After an election in May that ended up being inconclusive, Greeks will go to the polls once again on the following Sunday, and the conservative former prime minister Kyriakos Mitsotakis is now favored to win a second consecutive four-year term.
According to recent polls, the New Democracy party, which is led by Mitsotakis, is poised to emerge as the dominant party in the upcoming election, receiving between 40 and 43.9 percent of the vote.
Last month, Mitsotakis, who is 55 years old, easily won the election with a score of 40.79 percent, more than 20 points higher than his closest competitor, former socialist prime minister Alexis Tsipras.
However, he did not have a sufficient majority in the parliament to create a coalition government, thus he decided against doing so.
According to the results of a Pulse survey conducted for the independent Skai TV channel the previous week, nine out of ten New Democracy voters intend to vote conservative once again on Sunday.
According to Mitsotakis, during his leadership, the Greek people paid lesser taxes, and the country became a success story attractive to investors. Greece posted growth that was above the norm for Europe, and its tourism revenue returned to levels that were virtually as high as they were before the epidemic.
The phrase “Growth will continue”
Last week, he made the following statement on Skai TV: “I promise Greeks that (economic) growth will continue.”
We have more experience, more preparation, and more determination than the competition.
Critics of Mitsotakis argue that he lavished billions of euros on political associates and supportive media outlets, sought to cover a huge eavesdropping scandal, and tried to evade responsibility for Greece’s deadliest train tragedy in February.
This time, Harvard graduate and former financial consultant for McKinsey Mitsotakis is up against a challenge on his right that has the potential to decide the size of his parliamentary party.
Niki, a newly formed far-right party, nearly lost out on parliamentary seats in May but is currently polling over the needed 3 percent level. Greek Solution, an established nationalist party, is also polling above the required threshold.
Another brand-new party, Plefsi Eleftherias, which is certain to get parliamentary seats as well is led by Zoe Konstantopoulou, a veteran hard leftist who formerly served as speaker of parliament.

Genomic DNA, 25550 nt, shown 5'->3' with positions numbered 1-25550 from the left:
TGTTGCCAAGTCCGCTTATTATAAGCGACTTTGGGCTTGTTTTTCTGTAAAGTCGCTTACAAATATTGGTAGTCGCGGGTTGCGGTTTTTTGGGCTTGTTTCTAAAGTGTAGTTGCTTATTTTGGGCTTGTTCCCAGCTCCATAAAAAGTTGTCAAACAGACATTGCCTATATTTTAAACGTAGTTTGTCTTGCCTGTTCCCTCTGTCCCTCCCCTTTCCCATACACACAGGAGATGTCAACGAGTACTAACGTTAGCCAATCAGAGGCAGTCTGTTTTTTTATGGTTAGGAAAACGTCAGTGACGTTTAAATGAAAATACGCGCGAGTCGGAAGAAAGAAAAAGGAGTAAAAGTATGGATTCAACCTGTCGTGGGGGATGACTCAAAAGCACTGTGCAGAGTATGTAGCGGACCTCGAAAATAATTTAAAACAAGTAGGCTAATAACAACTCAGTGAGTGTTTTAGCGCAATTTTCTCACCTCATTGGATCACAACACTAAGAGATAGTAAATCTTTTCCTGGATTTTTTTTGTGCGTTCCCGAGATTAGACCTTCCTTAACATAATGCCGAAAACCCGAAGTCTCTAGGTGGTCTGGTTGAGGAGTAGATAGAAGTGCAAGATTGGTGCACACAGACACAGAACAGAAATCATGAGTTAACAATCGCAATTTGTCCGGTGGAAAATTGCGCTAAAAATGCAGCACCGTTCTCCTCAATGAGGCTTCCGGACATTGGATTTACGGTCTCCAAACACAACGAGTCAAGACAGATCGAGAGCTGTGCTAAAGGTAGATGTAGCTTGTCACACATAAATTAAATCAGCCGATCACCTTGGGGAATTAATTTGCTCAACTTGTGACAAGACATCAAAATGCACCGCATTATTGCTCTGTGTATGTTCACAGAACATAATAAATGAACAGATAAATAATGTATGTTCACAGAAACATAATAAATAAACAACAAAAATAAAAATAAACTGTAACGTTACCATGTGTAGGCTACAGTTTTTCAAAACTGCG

Additionally, the former minister of finance Yanis Varoufakis is running for election under the banner of the far-left MeRa25 party.
In the event that eight parties are successful in their bid to enter parliament on Sunday, the party that emerges victorious will require a bigger percentage of the vote in order to maximize the size of their parliamentary group within the chamber’s 300 seats.
If a government cannot be formed by Sunday, as Mitsotakis has warned, then there may be a third election called in August, which is the height of the popular tourism season. Mitsotakis has been criticized for making this prediction.
A final vote?
The former prime minister stated a few weeks ago that his failure to join a coalition government following the election in May was due to profound policy disagreements with his closest opponents, who are the leader of the leftist party and the socialist party, respectively.
Additionally, he has not shown any interest in working with any of the far-right parties.
In the forthcoming election, which will be conducted in accordance with revised regulations, the victor will receive an additional advantage of up to fifty seats, which will make it easier to establish a single-party government.
The vote will be held in the wake of a tragedy that occurred on a boat carrying migrants on June 14. The accident resulted in the deaths of 78 people, and it is believed that hundreds more remain missing and unlikely to be discovered.
However, it is not anticipated that this catastrophe, which has been dubbed Greece’s greatest maritime accident, would have a significant impact on the outcome of the election.
Given that Tsipras has previously been defeated by Mitsotakis in four previous elections, the outcome of this election might mark the end of his 15-year reign as leader of the left-leaning Syriza party.
Mitsotakis is the son of a former prime minister and the uncle of the current mayor of Athens. In addition, Mitsotakis is quite proud of the fact that his administration has a strict policy on immigration.
After the election on May 21, he bragged that 58 of the country’s 59 electoral areas had “turned blue,” which is the color associated with the New Democracy party. Only one of the regions had not voted for New Democracy.
After that, he swore to win control of the final area, which was Rodopi, from Syriza.
However, the former Prime Minister raised eyebrows when he claimed that Syriza’s success in securing the region was due to involvement from Turkey, Syriza’s long-standing foe, among the area’s Greek Muslim population.
According to what he revealed in an interview with Skai TV the previous week, “there was very strong interference from the Turkish consulate in favor of specific (Syriza) candidates… with (SMS) messages that said ‘Turks support Turks.'”